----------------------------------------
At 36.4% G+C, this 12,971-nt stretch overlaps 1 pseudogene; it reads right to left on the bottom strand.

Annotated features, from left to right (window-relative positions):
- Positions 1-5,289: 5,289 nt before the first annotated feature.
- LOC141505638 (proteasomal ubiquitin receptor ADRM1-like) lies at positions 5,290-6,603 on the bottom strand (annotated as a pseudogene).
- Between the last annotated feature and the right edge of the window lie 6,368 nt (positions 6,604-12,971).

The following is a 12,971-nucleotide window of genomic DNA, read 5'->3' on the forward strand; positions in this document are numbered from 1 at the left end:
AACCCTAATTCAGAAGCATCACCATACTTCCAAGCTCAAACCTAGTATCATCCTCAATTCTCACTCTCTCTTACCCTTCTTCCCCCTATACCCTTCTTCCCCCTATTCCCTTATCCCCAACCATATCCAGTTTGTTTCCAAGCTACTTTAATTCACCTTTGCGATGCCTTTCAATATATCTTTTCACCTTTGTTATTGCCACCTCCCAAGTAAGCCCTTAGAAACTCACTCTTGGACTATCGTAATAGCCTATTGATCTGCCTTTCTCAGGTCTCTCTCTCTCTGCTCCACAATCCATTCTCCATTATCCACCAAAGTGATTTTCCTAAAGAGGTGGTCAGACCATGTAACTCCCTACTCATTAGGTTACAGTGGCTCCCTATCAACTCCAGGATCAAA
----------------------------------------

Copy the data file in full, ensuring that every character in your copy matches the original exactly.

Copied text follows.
At 36.4% G+C, this 12,971-nt stretch overlaps 1 pseudogene; it reads right to left on the bottom strand.

Annotated features, from left to right (window-relative positions):
- Positions 1-5,289: 5,289 nt before the first annotated feature.
- LOC141505638 (proteasomal ubiquitin receptor ADRM1-like) lies at positions 5,290-6,603 on the bottom strand (annotated as a pseudogene).
- Between the last annotated feature and the right edge of the window lie 6,368 nt (positions 6,604-12,971).

The following is a 12,971-nucleotide window of genomic DNA, read 5'->3' on the forward strand; positions in this document are numbered from 1 at the left end:
AACCCTAATTCAGAAGCATCACCATACTTCCAAGCTCAAACCTAGTATCATCCTCAATTCTCACTCTCTCTTACCCTTCTTCCCCCTATACCCTTCTTCCCCCTATTCCCTTATCCCCAACCATATCCAGTTTGTTTCCAAGCTACTTTAATTCACCTTTGCGATGCCTTTCAATATATCTTTTCACCTTTGTTATTGCCACCTCCCAAGTAAGCCCTTAGAAACTCACTCTTGGACTATCGTAATAGCCTATTGATCTGCCTTTCTCAGGTCTCTCTCTCTCTGCTCCACAATCCATTCTCCATTATCCACCAAAGTGATTTTCCTAAAGAGGTGGTCAGACCATGTAACTCCCTACTCATTAGGTTACAGTGGCTCCCTATCAACTCCAGGATCAAA